The Reserve Bank of India (RBI), in a circular dated November 16, 2023, increased the risk weights on consumer credit exposure (both existing and new) of commercial banks and non-banking financial companies (NBFCs) from 100 per cent to 125 per cent.
For credit card receivables, the risk weights for scheduled commercial banks were raised from 125 per cent to 150 per cent and for NBFCs from 100 per cent to 125 per cent.
Risk weights on bank credit to NBFCs were also increased. The regulator also mandated that banks and NBFCs place limits on consumer credit and its various sub-segments.
Loans may become costlier
The RBI’s measures will require lenders to set aside higher capital for unsecured lending.
“This may impact the pricing of unsecured loans,” says Naveen Kukreja, co-founder and chief executive officer (CEO) of PaisaBazaar.
According to Raoul Kapoor, co-CEO of Andromeda Sales and Distribution, “This recent change is poised to increase the cost of personal loans, credit cards, and consumer durables financing (electronics, gadgets, etc). Housing, education, vehicle, and gold loans will remain unaffected.”
The availability of these loans may shrink.
“These measures may reduce the supply of unsecured loans from NBFCs and credit cards,” says Kukreja.
Kapoor adds that lending norms for these segments may become stricter.
Customers, too, need to be more prudent while borrowing in this new environment.
“Borrow only what you can comfortably repay each month. Also, credit card spending should not exceed 25-30 per cent of the overall limit,” says Adhil Shetty, CEO of BankBazaar.
In an environment where lenders may follow tighter norms, do your research before applying for a loan. Find out which lenders are likely to lend to you given your credit profile.
Indiscriminate applications could lead to multiple rejections, harming your credit score. Too many applications will also make you appear credit-hungry, making other lenders wary of lending to you.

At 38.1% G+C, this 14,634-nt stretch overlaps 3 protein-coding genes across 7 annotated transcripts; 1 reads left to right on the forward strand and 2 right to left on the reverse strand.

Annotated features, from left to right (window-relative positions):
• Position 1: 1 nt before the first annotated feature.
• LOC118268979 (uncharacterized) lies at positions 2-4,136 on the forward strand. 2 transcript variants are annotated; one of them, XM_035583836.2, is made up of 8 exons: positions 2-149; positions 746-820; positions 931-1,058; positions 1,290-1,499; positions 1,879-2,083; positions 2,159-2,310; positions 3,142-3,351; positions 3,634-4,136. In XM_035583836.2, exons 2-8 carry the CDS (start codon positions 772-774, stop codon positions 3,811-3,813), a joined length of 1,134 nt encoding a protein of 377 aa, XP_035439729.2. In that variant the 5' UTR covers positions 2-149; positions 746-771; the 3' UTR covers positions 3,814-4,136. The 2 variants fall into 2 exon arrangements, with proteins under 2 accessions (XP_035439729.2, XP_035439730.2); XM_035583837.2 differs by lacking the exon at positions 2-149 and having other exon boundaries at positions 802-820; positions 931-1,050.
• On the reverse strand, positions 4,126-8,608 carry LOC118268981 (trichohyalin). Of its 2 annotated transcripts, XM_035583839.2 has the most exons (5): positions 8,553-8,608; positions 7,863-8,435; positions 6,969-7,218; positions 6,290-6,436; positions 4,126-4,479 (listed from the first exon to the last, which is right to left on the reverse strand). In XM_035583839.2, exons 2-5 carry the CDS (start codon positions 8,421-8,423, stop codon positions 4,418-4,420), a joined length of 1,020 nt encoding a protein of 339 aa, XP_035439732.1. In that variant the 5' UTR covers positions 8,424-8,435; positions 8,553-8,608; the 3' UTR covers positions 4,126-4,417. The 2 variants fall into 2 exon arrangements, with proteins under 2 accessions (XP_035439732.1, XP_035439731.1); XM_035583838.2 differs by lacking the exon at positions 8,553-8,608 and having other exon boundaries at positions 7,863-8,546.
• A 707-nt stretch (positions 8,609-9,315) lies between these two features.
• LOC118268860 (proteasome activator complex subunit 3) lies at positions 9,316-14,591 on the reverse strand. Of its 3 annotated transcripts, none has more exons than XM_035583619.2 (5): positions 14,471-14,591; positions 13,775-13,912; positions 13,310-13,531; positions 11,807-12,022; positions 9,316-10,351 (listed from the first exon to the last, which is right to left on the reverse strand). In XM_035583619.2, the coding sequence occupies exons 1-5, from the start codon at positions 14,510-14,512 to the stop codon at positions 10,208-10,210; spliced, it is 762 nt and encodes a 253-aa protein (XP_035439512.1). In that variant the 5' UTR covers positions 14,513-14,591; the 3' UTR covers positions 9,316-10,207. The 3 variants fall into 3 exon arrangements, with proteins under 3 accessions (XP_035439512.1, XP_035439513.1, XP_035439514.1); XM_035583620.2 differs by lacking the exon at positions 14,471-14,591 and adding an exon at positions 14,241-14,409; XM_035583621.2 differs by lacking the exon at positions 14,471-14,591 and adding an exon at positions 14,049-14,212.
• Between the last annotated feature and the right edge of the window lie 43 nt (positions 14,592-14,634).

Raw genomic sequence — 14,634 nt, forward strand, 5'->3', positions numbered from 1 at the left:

Lenders consider the credit profiles of their loan applicants to decide whether to lend to them and to fix the interest rate. As credit assessment processes vary across lenders, the chances of loan approval and the pricing of the loan also vary.
“Individuals planning to avail of personal loans should compare the interest rates of as many lenders as possible before making the final loan application,” says Kukreja.
First, contact those lenders with whom you already maintain deposits or have availed of loans or credit cards.
“Many lenders offer preferential interest rates to their existing customers. Next, visit online financial marketplaces to compare the interest rates offered by other lenders,” says Kukreja.
The final choice, according to him, should be in favour of the lender offering the best overall deal on interest rates, processing fees, loan tenure, and time taken to disburse the loan.
Improve credit profile
Borrowers with a stable income, a credit score of 750 or above, and a track record of timely payments will still find it easy to get loans. Those who do not have such a profile should work on improving it by ensuring timely payment of credit card outstanding and equated monthly instalments (EMIs).
Automate these payments. If you find it difficult to get a personal loan or a credit card, offer some collateral.
“Try to obtain a secured personal loan or credit card by offering some collateral, such as a fixed deposit or gold. Not only will this improve your eligibility, but the lender may even offer a lower interest rate,” says Shetty.
As your credit score improves, ask for a hike in the credit limit on your card.
“This will come in handy whenever you need funds immediately. Instead of going for a personal loan, use your credit card and convert the outstanding into EMIs,” says Shetty.
Consider the interest rate before taking this route.